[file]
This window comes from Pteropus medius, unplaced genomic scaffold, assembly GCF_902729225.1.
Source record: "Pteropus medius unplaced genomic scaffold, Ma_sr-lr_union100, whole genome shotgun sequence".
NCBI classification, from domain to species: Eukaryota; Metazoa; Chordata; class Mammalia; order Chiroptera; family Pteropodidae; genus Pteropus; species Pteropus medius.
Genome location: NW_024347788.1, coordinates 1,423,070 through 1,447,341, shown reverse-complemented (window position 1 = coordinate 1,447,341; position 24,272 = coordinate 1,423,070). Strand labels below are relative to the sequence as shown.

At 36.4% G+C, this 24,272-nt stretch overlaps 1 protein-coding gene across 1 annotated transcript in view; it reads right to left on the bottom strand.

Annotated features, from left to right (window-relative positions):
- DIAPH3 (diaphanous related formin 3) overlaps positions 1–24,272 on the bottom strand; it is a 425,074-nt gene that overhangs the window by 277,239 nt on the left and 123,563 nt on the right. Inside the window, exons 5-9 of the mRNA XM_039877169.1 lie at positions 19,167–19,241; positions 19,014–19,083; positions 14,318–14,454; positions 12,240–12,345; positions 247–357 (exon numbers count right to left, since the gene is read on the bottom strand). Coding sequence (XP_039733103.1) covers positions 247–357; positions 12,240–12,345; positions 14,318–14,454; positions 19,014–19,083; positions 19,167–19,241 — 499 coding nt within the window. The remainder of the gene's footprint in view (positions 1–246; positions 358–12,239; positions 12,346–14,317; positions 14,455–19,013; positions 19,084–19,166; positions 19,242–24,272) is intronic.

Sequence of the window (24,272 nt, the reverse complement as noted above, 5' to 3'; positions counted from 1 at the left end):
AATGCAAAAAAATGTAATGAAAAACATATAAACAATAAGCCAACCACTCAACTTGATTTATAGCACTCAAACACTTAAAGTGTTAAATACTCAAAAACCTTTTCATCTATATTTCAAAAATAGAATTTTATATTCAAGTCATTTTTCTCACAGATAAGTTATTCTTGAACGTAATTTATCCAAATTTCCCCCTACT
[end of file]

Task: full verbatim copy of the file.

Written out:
This window comes from Pteropus medius, unplaced genomic scaffold, assembly GCF_902729225.1.
Source record: "Pteropus medius unplaced genomic scaffold, Ma_sr-lr_union100, whole genome shotgun sequence".
NCBI classification, from domain to species: Eukaryota; Metazoa; Chordata; class Mammalia; order Chiroptera; family Pteropodidae; genus Pteropus; species Pteropus medius.
Genome location: NW_024347788.1, coordinates 1,423,070 through 1,447,341, shown reverse-complemented (window position 1 = coordinate 1,447,341; position 24,272 = coordinate 1,423,070). Strand labels below are relative to the sequence as shown.

At 36.4% G+C, this 24,272-nt stretch overlaps 1 protein-coding gene across 1 annotated transcript in view; it reads right to left on the bottom strand.

Annotated features, from left to right (window-relative positions):
- DIAPH3 (diaphanous related formin 3) overlaps positions 1–24,272 on the bottom strand; it is a 425,074-nt gene that overhangs the window by 277,239 nt on the left and 123,563 nt on the right. Inside the window, exons 5-9 of the mRNA XM_039877169.1 lie at positions 19,167–19,241; positions 19,014–19,083; positions 14,318–14,454; positions 12,240–12,345; positions 247–357 (exon numbers count right to left, since the gene is read on the bottom strand). Coding sequence (XP_039733103.1) covers positions 247–357; positions 12,240–12,345; positions 14,318–14,454; positions 19,014–19,083; positions 19,167–19,241 — 499 coding nt within the window. The remainder of the gene's footprint in view (positions 1–246; positions 358–12,239; positions 12,346–14,317; positions 14,455–19,013; positions 19,084–19,166; positions 19,242–24,272) is intronic.

Sequence of the window (24,272 nt, the reverse complement as noted above, 5' to 3'; positions counted from 1 at the left end):
AATGCAAAAAAATGTAATGAAAAACATATAAACAATAAGCCAACCACTCAACTTGATTTATAGCACTCAAACACTTAAAGTGTTAAATACTCAAAAACCTTTTCATCTATATTTCAAAAATAGAATTTTATATTCAAGTCATTTTTCTCACAGATAAGTTATTCTTGAACGTAATTTATCCAAATTTCCCCCTACT